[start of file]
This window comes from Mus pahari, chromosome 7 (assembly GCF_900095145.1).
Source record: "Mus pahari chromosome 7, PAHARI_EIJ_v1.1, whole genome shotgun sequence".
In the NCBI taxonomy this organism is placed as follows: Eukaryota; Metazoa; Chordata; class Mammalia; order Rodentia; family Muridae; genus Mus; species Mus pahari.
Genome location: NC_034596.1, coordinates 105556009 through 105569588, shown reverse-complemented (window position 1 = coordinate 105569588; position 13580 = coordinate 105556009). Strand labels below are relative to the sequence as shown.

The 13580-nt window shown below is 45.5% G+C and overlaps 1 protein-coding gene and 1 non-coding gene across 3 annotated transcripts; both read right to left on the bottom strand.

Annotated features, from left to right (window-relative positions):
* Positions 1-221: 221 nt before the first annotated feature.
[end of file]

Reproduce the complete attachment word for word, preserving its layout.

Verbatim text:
This window comes from Mus pahari, chromosome 7 (assembly GCF_900095145.1).
Source record: "Mus pahari chromosome 7, PAHARI_EIJ_v1.1, whole genome shotgun sequence".
In the NCBI taxonomy this organism is placed as follows: Eukaryota; Metazoa; Chordata; class Mammalia; order Rodentia; family Muridae; genus Mus; species Mus pahari.
Genome location: NC_034596.1, coordinates 105556009 through 105569588, shown reverse-complemented (window position 1 = coordinate 105569588; position 13580 = coordinate 105556009). Strand labels below are relative to the sequence as shown.

The 13580-nt window shown below is 45.5% G+C and overlaps 1 protein-coding gene and 1 non-coding gene across 3 annotated transcripts; both read right to left on the bottom strand.

Annotated features, from left to right (window-relative positions):
* Positions 1-221: 221 nt before the first annotated feature.